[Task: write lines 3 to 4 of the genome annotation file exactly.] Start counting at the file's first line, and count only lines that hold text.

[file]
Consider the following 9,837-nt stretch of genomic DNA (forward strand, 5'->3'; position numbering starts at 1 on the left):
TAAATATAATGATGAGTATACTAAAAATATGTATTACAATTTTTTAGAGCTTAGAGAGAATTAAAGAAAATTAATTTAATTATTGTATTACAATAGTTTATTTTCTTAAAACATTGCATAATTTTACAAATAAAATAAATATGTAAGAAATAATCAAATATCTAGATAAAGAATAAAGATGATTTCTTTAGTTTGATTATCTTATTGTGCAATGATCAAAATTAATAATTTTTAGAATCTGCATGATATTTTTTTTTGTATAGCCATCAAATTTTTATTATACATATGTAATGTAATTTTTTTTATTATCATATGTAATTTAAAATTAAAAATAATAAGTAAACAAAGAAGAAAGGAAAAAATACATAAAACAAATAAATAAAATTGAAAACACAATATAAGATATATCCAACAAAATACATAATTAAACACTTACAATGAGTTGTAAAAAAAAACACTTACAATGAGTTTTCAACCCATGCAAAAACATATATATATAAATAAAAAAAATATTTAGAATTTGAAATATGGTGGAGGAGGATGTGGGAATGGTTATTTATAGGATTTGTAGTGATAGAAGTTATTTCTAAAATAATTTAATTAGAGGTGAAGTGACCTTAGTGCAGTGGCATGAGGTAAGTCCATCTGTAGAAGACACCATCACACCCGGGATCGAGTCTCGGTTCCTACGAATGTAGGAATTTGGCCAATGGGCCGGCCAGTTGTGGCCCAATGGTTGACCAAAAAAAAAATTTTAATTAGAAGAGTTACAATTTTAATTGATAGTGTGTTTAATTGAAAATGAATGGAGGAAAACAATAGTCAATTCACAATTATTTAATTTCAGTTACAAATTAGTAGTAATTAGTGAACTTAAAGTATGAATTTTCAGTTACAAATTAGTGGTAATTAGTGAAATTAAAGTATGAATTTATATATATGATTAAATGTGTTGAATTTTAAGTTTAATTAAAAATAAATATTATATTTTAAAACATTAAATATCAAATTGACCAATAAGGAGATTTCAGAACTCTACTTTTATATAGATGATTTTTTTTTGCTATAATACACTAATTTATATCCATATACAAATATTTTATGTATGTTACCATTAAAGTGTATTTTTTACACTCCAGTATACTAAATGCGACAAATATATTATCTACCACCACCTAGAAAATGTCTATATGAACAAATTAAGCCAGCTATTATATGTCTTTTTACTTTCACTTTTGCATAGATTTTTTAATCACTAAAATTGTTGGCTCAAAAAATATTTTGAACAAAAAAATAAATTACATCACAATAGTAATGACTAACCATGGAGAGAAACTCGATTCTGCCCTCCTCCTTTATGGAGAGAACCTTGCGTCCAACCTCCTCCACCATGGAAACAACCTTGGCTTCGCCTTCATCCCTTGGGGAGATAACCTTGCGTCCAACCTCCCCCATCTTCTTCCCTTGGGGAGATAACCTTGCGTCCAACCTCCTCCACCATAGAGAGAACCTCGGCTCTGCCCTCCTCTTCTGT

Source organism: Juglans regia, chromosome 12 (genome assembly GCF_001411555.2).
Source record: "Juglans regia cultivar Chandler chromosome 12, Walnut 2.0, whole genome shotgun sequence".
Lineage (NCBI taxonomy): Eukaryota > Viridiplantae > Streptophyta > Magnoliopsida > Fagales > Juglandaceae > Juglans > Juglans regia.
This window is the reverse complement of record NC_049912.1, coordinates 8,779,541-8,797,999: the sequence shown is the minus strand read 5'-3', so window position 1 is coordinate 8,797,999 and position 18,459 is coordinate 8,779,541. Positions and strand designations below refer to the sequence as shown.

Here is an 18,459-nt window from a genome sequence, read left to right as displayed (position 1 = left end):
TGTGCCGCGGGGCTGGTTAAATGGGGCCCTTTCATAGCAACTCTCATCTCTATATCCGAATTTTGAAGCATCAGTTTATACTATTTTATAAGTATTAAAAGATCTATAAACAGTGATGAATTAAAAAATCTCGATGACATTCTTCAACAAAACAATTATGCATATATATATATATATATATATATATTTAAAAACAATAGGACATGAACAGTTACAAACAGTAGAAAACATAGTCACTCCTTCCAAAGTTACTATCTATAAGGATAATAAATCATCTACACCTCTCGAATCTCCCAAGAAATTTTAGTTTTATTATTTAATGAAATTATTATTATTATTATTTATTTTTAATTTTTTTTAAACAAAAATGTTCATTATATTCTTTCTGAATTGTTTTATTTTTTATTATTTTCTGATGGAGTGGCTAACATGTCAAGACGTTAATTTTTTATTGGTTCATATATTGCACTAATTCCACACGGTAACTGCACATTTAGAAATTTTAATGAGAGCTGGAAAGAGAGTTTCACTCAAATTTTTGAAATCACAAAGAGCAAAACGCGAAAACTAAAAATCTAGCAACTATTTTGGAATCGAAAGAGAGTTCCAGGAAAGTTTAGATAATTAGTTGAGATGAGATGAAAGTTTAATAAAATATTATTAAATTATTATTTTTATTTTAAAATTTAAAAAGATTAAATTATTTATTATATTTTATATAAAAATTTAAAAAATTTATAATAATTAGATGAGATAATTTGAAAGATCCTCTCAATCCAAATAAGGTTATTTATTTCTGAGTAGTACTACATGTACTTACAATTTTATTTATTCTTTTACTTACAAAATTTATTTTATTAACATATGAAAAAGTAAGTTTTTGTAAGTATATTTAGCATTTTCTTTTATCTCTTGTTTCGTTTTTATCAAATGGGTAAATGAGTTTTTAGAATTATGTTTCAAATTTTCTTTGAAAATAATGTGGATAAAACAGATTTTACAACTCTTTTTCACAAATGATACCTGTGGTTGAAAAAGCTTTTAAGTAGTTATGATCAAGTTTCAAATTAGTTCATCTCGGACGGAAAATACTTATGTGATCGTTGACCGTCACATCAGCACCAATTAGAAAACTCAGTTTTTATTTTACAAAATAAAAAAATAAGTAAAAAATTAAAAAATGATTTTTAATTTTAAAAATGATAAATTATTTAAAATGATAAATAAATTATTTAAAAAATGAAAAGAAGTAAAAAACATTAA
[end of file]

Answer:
Source organism: Juglans regia, chromosome 12 (genome assembly GCF_001411555.2).
Source record: "Juglans regia cultivar Chandler chromosome 12, Walnut 2.0, whole genome shotgun sequence".